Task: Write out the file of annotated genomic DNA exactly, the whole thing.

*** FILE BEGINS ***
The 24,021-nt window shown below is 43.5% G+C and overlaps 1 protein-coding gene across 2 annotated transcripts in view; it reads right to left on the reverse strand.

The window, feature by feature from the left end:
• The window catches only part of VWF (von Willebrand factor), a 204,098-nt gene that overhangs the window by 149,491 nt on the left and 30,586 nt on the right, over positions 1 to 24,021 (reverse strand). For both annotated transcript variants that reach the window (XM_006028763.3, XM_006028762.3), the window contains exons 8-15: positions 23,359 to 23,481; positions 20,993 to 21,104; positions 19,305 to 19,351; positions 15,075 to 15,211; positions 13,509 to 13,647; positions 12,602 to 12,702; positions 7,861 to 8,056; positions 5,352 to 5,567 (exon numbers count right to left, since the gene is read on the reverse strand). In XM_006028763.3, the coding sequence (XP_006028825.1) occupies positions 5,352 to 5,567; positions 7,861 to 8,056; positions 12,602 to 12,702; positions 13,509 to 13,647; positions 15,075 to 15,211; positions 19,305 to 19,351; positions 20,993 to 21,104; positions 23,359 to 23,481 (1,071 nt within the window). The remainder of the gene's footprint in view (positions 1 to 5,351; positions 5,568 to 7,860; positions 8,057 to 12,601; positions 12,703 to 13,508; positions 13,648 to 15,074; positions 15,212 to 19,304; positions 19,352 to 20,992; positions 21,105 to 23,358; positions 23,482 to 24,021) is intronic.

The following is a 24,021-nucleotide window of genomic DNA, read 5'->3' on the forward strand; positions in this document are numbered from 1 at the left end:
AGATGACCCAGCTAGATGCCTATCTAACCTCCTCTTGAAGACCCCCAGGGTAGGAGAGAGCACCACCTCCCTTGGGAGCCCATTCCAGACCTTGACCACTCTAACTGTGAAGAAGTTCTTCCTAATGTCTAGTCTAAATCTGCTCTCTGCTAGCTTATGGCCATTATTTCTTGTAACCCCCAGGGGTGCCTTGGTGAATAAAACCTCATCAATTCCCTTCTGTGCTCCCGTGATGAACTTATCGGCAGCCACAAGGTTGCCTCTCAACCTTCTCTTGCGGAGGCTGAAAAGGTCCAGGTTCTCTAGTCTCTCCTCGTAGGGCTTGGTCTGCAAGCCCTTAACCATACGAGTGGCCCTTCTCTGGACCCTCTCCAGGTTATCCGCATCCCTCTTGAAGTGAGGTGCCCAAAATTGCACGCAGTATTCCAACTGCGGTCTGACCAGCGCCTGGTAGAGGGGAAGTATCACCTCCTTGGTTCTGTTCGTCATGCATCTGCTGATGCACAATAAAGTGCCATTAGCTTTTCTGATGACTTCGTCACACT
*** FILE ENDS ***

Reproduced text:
The 24,021-nt window shown below is 43.5% G+C and overlaps 1 protein-coding gene across 2 annotated transcripts in view; it reads right to left on the reverse strand.

The window, feature by feature from the left end:
• The window catches only part of VWF (von Willebrand factor), a 204,098-nt gene that overhangs the window by 149,491 nt on the left and 30,586 nt on the right, over positions 1 to 24,021 (reverse strand). For both annotated transcript variants that reach the window (XM_006028763.3, XM_006028762.3), the window contains exons 8-15: positions 23,359 to 23,481; positions 20,993 to 21,104; positions 19,305 to 19,351; positions 15,075 to 15,211; positions 13,509 to 13,647; positions 12,602 to 12,702; positions 7,861 to 8,056; positions 5,352 to 5,567 (exon numbers count right to left, since the gene is read on the reverse strand). In XM_006028763.3, the coding sequence (XP_006028825.1) occupies positions 5,352 to 5,567; positions 7,861 to 8,056; positions 12,602 to 12,702; positions 13,509 to 13,647; positions 15,075 to 15,211; positions 19,305 to 19,351; positions 20,993 to 21,104; positions 23,359 to 23,481 (1,071 nt within the window). The remainder of the gene's footprint in view (positions 1 to 5,351; positions 5,568 to 7,860; positions 8,057 to 12,601; positions 12,703 to 13,508; positions 13,648 to 15,074; positions 15,212 to 19,304; positions 19,352 to 20,992; positions 21,105 to 23,358; positions 23,482 to 24,021) is intronic.

The following is a 24,021-nucleotide window of genomic DNA, read 5'->3' on the forward strand; positions in this document are numbered from 1 at the left end:
AGATGACCCAGCTAGATGCCTATCTAACCTCCTCTTGAAGACCCCCAGGGTAGGAGAGAGCACCACCTCCCTTGGGAGCCCATTCCAGACCTTGACCACTCTAACTGTGAAGAAGTTCTTCCTAATGTCTAGTCTAAATCTGCTCTCTGCTAGCTTATGGCCATTATTTCTTGTAACCCCCAGGGGTGCCTTGGTGAATAAAACCTCATCAATTCCCTTCTGTGCTCCCGTGATGAACTTATCGGCAGCCACAAGGTTGCCTCTCAACCTTCTCTTGCGGAGGCTGAAAAGGTCCAGGTTCTCTAGTCTCTCCTCGTAGGGCTTGGTCTGCAAGCCCTTAACCATACGAGTGGCCCTTCTCTGGACCCTCTCCAGGTTATCCGCATCCCTCTTGAAGTGAGGTGCCCAAAATTGCACGCAGTATTCCAACTGCGGTCTGACCAGCGCCTGGTAGAGGGGAAGTATCACCTCCTTGGTTCTGTTCGTCATGCATCTGCTGATGCACAATAAAGTGCCATTAGCTTTTCTGATGACTTCGTCACACT